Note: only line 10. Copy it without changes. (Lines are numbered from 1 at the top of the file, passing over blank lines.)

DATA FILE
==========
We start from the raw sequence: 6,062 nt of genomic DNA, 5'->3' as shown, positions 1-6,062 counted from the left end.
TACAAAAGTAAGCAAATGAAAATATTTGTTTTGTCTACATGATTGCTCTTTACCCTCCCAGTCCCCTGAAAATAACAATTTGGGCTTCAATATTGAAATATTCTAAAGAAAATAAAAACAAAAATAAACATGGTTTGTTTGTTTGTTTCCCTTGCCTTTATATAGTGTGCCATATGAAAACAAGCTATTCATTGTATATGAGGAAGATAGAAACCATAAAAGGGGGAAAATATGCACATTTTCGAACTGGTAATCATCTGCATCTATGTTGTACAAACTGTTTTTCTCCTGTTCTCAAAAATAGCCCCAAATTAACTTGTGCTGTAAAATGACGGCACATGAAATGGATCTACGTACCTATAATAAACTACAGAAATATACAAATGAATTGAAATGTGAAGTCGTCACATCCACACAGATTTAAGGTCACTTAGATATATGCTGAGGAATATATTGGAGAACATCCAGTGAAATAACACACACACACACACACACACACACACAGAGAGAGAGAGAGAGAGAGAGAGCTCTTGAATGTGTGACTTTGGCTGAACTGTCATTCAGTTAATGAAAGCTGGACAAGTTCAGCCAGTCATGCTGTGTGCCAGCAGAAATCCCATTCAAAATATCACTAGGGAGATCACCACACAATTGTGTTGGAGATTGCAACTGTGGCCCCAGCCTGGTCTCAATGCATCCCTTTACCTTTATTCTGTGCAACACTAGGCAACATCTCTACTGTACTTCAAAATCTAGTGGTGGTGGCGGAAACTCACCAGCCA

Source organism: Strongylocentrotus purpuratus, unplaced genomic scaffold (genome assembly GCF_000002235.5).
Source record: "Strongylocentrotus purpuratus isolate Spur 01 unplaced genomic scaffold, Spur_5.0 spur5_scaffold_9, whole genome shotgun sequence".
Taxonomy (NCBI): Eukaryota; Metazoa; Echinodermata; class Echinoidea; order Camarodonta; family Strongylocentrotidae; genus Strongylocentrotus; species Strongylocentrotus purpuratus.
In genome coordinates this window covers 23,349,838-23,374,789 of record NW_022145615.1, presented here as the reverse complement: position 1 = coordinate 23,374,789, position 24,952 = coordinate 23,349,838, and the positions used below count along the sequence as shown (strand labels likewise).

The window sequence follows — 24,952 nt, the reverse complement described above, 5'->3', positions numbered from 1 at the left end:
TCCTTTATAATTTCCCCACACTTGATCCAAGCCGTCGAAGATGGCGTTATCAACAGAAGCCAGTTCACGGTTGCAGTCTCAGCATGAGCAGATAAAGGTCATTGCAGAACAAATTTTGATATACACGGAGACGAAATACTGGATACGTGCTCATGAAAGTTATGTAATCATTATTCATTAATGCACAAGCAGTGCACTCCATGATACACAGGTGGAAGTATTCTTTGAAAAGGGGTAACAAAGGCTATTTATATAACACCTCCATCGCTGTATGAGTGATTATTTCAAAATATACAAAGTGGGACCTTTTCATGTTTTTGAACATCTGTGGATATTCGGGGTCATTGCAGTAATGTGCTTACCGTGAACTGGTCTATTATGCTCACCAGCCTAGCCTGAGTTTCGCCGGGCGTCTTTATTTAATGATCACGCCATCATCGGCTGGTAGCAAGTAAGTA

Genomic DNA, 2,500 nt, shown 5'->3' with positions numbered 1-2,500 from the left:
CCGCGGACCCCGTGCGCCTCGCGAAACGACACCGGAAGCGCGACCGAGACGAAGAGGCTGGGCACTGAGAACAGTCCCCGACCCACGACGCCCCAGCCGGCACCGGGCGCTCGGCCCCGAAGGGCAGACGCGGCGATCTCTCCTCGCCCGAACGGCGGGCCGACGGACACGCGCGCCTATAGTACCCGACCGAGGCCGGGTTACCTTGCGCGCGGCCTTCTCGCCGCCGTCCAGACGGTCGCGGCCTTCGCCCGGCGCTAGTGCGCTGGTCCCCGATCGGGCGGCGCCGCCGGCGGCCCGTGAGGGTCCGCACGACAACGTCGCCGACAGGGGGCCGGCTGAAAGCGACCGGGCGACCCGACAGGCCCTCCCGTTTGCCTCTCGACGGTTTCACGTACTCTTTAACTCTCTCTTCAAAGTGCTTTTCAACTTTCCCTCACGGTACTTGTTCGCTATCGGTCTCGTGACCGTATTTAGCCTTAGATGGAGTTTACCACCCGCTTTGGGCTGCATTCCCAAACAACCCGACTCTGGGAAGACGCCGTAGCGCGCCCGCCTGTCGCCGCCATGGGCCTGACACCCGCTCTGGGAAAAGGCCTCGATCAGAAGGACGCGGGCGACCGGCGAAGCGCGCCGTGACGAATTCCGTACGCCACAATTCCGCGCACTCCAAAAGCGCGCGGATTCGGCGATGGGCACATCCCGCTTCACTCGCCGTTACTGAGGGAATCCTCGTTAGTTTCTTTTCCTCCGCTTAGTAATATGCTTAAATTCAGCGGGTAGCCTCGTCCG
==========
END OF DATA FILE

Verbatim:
CCGCGGACCCCGTGCGCCTCGCGAAACGACACCGGAAGCGCGACCGAGACGAAGAGGCTGGGCACTGAGAACAGTCCCCGACCCACGACGCCCCAGCCGGCACCGGGCGCTCGGCCCCGAAGGGCAGACGCGGCGATCTCTCCTCGCCCGAACGGCGGGCCGACGGACACGCGCGCCTATAGTACCCGACCGAGGCCGGGTTACCTTGCGCGCGGCCTTCTCGCCGCCGTCCAGACGGTCGCGGCCTTCGCCCGGCGCTAGTGCGCTGGTCCCCGATCGGGCGGCGCCGCCGGCGGCCCGTGAGGGTCCGCACGACAACGTCGCCGACAGGGGGCCGGCTGAAAGCGACCGGGCGACCCGACAGGCCCTCCCGTTTGCCTCTCGACGGTTTCACGTACTCTTTAACTCTCTCTTCAAAGTGCTTTTCAACTTTCCCTCACGGTACTTGTTCGCTATCGGTCTCGTGACCGTATTTAGCCTTAGATGGAGTTTACCACCCGCTTTGGGCTGCATTCCCAAACAACCCGACTCTGGGAAGACGCCGTAGCGCGCCCGCCTGTCGCCGCCATGGGCCTGACACCCGCTCTGGGAAAAGGCCTCGATCAGAAGGACGCGGGCGACCGGCGAAGCGCGCCGTGACGAATTCCGTACGCCACAATTCCGCGCACTCCAAAAGCGCGCGGATTCGGCGATGGGCACATCCCGCTTCACTCGCCGTTACTGAGGGAATCCTCGTTAGTTTCTTTTCCTCCGCTTAGTAATATGCTTAAATTCAGCGGGTAGCCTCGTCCG